Reflections on Silence

Back from 5 nights away from the family.  In the spirit of mindful awareness, I came to the Mindful Schools annual retreat at the Garrison Institute in the Hudson Valley (across the river from West Point!) with a playful curiosity.  I was interested in the content of the two seminar days, but not totally sure what the first 2 days OF SILENCE really meant and even if I really wanted that.  What I got from the experience was something magnificent.

The Garrison Institute–where we stayed and learned…surrounded by beautiful hikes, a labrynith made out of bushes, and bamboo groves!

“Welcome to silence”

When I heard those three words, I was scared.  I was walking into the unknown and, as new experiences are, I was feeling uncomfortable, weird, and stressed.  We alternated between sitting guided meditations (focusing on our breath, our bodies, compassion, self-compassion, letting go of thought for 30-45min) and walking meditations (walking back and forth between 20 feet or so for 30-45m in a clip).  I was surprised at how exhausting the sitting and walking was–by afternoon I was tired and by evening I was downright exhausted.  Meals were incredible, vegetarian and healthy–a la the famous Moosewood restaurant in Ithaca.  We made little eye contact with each other and did not even worry about normal social norms like holding doors for eachother.  The experience was designed for each of us to go completely into our own bodies for 2 days without distraction.  Each evening we had a talk about our mindfulness practice.

During the silence I practiced staying in the moment without judgement over and over and over again (read: Intro to Mindfulness).  It was hard.  Our minds have so much practice swinging from thought to thought like a monkey that stilling those thoughts is usually very difficult.   It takes a lot of practice to get good at quieting your mind and it is completely dependent on practice.  You can not read about it and be good at it, much like swimming or riding a bike.  You have to do it. Instead of thinking through every thought or attaching a story to every emotion, I tried to just notice it and let it float on like a leaf on a stream.  It was very comforting to allow myself the space to practice this because so often I can get caught in a story that eventually turns into a rumination, which eventually makes my jaw tight, which eventually gives me headaches, which eventually make me tired or cranky, which eventually make me not very nice to be around.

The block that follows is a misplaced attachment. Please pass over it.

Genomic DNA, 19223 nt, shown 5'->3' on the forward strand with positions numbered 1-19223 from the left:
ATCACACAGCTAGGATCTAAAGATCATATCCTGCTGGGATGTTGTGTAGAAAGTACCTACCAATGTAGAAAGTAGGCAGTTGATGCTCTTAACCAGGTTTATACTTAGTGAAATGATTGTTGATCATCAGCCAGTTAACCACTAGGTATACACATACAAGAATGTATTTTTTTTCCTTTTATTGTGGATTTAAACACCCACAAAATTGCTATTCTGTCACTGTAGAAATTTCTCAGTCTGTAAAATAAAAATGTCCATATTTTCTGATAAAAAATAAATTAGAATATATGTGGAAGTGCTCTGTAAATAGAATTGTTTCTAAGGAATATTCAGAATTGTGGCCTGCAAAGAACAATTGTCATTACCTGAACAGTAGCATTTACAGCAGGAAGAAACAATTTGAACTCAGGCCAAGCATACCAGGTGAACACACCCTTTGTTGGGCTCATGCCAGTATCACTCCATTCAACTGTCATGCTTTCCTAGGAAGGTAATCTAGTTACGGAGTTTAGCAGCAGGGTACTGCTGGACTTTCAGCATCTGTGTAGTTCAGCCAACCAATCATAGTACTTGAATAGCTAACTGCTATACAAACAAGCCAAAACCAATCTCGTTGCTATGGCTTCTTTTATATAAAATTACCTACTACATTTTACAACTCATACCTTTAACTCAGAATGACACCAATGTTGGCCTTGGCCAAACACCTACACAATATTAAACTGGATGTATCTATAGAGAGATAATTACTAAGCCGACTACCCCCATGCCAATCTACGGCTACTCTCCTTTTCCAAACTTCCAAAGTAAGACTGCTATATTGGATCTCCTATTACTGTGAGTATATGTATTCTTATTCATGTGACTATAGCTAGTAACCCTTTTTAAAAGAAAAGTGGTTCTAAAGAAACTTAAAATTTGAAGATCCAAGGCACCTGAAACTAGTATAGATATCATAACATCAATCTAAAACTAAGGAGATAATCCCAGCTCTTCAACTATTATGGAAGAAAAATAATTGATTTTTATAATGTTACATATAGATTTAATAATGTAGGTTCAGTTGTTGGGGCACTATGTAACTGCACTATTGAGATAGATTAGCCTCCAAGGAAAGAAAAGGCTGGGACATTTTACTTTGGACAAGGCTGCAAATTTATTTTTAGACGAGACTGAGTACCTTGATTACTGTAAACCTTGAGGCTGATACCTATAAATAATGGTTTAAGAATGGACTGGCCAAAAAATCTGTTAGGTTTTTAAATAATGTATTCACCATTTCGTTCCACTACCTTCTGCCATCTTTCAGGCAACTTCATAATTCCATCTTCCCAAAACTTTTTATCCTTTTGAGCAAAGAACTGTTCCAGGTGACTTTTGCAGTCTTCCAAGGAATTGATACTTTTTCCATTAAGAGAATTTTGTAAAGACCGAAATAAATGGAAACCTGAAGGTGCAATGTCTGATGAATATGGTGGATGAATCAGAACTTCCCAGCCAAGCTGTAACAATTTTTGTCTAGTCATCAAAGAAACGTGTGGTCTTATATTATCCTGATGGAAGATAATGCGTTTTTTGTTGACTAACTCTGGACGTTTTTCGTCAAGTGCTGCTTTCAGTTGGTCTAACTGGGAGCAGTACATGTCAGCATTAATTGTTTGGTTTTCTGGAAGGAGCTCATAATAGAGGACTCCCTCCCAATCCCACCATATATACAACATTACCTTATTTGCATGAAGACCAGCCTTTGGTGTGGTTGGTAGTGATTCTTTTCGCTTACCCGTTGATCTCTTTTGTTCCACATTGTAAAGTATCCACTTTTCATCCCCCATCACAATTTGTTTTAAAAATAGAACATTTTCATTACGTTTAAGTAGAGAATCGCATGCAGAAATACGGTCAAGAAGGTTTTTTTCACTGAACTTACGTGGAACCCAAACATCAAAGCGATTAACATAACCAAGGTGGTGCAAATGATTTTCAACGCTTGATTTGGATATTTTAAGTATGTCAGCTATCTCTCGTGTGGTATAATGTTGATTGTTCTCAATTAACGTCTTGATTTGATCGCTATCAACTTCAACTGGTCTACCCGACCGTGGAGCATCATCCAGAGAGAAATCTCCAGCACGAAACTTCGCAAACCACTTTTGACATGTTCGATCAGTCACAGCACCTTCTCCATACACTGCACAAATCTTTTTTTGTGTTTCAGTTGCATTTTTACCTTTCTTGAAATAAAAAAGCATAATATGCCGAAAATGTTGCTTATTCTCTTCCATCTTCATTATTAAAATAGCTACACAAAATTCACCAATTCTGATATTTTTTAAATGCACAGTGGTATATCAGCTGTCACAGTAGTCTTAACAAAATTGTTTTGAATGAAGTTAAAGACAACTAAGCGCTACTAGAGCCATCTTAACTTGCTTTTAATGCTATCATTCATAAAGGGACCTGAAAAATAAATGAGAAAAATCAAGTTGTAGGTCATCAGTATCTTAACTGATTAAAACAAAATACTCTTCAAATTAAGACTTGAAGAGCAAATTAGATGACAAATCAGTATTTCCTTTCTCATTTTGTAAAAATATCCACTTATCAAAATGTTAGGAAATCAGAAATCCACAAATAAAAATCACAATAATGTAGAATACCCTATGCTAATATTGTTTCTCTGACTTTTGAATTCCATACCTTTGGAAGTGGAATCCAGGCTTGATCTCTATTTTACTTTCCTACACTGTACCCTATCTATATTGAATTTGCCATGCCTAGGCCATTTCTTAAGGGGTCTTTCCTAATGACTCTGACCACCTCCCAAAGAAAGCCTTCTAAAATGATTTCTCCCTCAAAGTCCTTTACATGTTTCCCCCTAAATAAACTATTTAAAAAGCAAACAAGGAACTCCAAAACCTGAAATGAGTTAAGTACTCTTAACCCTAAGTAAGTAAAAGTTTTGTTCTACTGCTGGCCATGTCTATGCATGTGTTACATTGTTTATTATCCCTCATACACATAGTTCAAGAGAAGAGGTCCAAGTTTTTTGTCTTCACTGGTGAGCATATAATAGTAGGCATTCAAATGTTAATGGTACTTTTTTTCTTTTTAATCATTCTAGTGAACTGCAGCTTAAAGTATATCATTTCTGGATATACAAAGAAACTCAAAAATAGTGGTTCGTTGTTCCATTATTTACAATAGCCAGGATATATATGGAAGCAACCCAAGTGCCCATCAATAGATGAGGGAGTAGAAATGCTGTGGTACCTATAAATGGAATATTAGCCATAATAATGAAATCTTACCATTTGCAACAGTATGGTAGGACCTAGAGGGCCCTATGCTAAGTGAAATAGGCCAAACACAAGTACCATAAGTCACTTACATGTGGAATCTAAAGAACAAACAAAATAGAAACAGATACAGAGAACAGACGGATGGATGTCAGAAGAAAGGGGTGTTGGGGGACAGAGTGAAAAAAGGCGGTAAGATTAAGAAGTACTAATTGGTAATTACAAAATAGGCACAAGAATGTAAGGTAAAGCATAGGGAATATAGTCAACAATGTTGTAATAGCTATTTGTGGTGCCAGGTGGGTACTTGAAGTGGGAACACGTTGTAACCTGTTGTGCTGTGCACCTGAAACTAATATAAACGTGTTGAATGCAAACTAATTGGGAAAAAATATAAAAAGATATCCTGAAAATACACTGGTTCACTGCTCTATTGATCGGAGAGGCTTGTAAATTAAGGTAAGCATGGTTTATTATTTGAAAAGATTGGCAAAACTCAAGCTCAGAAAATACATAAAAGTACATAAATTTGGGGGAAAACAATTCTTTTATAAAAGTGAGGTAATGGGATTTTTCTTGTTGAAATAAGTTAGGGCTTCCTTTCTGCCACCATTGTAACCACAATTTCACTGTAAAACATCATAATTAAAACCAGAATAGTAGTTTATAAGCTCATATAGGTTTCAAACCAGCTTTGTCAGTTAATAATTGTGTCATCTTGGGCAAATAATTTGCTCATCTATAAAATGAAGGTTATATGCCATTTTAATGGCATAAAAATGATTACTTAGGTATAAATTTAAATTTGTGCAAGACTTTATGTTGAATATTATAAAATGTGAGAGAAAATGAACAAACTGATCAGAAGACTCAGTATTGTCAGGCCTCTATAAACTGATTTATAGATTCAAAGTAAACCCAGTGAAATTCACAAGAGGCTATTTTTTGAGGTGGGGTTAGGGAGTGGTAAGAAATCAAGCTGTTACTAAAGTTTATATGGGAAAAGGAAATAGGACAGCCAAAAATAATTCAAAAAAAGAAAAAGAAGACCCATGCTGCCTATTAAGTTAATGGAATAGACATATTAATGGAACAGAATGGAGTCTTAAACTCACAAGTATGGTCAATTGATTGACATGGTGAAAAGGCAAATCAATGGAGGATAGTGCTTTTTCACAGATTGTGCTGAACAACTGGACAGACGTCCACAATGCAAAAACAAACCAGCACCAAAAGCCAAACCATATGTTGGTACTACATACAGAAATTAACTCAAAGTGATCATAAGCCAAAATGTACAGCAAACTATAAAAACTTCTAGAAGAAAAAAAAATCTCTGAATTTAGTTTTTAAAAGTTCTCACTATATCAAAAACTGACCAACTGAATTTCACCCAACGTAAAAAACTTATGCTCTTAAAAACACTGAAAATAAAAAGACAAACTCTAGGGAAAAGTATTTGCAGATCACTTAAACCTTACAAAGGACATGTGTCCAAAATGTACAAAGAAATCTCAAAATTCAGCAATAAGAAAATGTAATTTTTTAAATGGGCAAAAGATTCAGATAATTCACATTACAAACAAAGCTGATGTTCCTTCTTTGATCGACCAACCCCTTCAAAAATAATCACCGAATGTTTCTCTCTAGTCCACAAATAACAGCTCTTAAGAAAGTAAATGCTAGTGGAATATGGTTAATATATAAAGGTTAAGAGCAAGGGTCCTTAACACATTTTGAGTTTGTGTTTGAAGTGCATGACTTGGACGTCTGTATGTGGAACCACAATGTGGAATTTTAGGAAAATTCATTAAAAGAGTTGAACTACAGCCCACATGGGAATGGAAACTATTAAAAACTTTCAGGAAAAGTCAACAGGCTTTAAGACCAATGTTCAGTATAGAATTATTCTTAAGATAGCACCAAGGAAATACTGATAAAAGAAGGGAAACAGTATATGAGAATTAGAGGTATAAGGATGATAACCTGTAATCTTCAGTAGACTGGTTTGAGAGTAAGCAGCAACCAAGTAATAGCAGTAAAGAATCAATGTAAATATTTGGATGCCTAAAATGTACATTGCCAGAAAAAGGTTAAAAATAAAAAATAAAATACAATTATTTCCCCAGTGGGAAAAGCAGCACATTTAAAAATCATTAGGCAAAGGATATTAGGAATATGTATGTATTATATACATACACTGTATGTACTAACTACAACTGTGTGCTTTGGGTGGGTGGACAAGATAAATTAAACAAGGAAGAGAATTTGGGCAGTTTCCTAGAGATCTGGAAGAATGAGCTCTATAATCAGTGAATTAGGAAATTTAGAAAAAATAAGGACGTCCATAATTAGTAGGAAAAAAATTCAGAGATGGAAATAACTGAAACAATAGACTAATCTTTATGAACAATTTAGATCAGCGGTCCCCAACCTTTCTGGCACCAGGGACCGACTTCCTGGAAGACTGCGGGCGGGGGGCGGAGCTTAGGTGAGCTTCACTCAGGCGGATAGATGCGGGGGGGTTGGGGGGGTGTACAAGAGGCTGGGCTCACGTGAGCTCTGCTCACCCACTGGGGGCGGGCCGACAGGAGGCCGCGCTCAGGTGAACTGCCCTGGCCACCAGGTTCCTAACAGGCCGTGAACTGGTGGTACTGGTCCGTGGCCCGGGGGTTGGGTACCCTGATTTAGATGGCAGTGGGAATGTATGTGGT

I found the silence to be:

  • mundane and profound
  • boring and fulfilling
  • painful and peaceful (physically and mentally)
  • …and so much more

The hardest times of the silence were when I was physically uncomfortable which made focusing on breath very difficult.  I also found interesting to note that I really dislike boredom.  I would go up to my room and just hear the call of my book to read, or my body to offer going for a walk in the woods, and especially not surprisingly, my phone to call home and hear the voices of my loved ones.

During silence, I can legitimately say I never tasted food quite like what I ate while my sense of hearing didn’t have as much input.  My grilled cheese that day was a type of magic I will never forget.  As I ate slower than ever before (and everyone else did, too) I got to first notice, then appreciate, than savor every single bite.  It was something I had never experienced before and while some moments went faster than others it gave me a deep sense of gratitude I had never had before for a simple sweet potato let alone a veggie burger, bread, or bean salad.

The Tao Te Ching (ancient Chinese text that is referred to as “The Way”) says “We shape clay into a pot, but is the emptiness inside that holds whatever we want.”  This simple truth is what I got from the silence, the gift of finding space within myself to hold whatever is dearest to my heart.

With humble gratitude and boundless joy,


PS. I had nothing to worry about:  The kids and my husband went camping and had an amazing few days without me.


Raising Financially Conscious Kids: Q&A With New York Time’s Bestseller Ron Lieber


I first found Ron Lieber’s book about a year and a half ago while wandering through my local book store.  At that time my children were 4 and 2 and I was just curious by the title of his book.  What he articulates with practicality, wisdom, and humor, is that the teaching about money is fundamentally the teaching of values, and just like directly teaching values, it cannot be done in a vacuum with kids being taught a few rare times and with expectation to “get it” without some higher level conversations and processing. If parents want to be intentional about giving their kids certain attitudes and values about life in general, money must be a part of the equation.